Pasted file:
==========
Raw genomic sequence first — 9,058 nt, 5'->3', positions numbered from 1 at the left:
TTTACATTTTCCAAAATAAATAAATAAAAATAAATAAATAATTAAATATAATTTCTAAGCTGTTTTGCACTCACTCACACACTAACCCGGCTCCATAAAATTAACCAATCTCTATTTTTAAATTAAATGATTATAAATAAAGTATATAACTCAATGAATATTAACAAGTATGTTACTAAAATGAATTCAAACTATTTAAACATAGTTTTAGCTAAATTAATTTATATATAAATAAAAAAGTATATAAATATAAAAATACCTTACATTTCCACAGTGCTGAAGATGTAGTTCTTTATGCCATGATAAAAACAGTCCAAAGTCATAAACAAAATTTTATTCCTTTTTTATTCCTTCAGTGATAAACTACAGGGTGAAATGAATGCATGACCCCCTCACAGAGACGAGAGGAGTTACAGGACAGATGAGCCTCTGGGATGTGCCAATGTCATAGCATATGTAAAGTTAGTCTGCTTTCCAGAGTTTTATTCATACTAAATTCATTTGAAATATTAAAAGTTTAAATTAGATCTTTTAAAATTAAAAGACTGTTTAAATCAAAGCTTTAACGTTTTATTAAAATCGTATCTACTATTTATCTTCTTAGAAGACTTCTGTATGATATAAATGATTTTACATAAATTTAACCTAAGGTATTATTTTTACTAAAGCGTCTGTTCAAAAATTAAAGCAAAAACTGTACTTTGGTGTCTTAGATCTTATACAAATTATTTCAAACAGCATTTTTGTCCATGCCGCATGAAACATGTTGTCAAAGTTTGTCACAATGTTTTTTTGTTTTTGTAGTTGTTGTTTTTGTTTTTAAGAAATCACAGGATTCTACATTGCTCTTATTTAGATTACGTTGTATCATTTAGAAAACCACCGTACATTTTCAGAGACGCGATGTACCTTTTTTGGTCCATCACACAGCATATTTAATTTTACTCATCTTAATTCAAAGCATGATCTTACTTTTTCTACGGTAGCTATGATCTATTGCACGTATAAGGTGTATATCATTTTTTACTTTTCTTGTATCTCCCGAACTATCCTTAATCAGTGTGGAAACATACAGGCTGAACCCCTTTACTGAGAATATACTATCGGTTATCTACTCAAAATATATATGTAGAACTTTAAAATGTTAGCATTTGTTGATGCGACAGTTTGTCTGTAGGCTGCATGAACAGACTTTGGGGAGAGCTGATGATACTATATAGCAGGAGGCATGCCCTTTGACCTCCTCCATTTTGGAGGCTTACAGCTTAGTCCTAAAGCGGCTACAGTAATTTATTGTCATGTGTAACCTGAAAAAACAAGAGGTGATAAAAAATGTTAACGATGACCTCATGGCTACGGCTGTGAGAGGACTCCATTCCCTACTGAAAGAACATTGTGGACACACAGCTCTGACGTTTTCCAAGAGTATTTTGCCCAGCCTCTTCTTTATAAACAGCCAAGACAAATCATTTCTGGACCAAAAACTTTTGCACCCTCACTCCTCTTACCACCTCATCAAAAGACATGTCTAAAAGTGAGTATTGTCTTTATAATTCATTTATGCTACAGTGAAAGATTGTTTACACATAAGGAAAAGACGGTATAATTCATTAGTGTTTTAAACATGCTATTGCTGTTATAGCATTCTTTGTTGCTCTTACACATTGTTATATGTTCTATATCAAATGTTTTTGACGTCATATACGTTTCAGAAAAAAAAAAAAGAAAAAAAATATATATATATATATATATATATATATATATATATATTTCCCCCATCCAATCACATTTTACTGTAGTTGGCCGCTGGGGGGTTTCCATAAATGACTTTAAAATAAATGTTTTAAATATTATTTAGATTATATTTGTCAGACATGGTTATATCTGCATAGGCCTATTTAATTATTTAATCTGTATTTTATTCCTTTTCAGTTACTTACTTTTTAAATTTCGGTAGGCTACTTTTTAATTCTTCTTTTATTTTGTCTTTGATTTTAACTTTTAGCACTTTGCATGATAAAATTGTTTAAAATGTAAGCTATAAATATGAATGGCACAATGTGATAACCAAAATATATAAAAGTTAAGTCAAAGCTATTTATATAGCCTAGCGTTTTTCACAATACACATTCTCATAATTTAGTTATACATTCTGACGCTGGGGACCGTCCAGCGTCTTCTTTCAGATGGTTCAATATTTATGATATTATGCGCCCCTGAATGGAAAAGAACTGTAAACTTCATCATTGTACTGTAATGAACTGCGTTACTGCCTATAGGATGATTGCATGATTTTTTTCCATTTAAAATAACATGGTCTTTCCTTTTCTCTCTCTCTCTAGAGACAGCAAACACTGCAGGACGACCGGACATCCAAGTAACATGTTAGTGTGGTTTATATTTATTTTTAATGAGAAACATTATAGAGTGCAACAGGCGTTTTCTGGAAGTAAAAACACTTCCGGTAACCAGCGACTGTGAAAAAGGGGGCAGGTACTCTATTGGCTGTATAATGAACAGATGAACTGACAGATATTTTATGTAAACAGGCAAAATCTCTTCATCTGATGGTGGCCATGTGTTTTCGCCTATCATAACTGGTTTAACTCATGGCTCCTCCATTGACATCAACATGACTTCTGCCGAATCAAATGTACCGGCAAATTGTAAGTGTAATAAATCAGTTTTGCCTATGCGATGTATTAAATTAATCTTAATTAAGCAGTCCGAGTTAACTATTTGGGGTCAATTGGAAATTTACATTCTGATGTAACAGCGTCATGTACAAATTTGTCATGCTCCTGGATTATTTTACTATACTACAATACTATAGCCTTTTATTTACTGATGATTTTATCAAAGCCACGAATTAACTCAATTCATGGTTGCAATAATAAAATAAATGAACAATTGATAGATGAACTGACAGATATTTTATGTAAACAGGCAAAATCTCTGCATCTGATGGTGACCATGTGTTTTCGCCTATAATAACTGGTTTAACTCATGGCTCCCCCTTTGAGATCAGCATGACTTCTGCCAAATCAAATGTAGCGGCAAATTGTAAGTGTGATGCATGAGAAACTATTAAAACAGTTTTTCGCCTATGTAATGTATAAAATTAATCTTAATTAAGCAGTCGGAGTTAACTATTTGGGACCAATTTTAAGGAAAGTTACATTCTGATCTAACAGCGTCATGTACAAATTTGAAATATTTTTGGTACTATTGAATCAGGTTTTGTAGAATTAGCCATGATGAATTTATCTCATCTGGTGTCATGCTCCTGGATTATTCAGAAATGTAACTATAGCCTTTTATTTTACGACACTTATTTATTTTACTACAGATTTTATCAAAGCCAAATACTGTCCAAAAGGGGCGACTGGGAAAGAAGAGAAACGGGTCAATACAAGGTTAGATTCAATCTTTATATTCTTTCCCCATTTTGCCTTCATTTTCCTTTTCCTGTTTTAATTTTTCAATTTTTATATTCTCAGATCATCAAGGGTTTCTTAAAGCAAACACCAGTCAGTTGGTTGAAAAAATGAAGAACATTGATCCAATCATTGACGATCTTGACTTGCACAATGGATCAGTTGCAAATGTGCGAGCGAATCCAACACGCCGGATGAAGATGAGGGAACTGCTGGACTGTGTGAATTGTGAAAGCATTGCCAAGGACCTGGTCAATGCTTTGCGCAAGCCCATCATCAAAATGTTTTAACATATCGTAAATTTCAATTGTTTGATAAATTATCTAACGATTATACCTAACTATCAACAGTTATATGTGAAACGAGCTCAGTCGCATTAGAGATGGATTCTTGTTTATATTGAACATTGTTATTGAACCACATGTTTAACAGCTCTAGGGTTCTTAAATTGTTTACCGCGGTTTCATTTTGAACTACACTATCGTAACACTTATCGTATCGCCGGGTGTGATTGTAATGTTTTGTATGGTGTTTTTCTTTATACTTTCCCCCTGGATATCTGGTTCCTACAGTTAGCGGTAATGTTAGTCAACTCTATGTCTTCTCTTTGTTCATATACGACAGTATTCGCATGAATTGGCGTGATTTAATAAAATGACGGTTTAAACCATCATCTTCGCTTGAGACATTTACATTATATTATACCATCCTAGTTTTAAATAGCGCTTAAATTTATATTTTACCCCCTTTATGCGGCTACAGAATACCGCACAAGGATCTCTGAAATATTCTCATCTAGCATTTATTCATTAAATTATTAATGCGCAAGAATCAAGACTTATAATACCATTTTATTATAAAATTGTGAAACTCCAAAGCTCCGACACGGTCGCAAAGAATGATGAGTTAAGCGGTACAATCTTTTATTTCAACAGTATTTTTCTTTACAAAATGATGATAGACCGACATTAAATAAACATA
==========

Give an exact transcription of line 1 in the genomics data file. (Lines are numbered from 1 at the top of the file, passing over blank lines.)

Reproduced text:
Raw genomic sequence first — 9,058 nt, 5'->3', positions numbered from 1 at the left: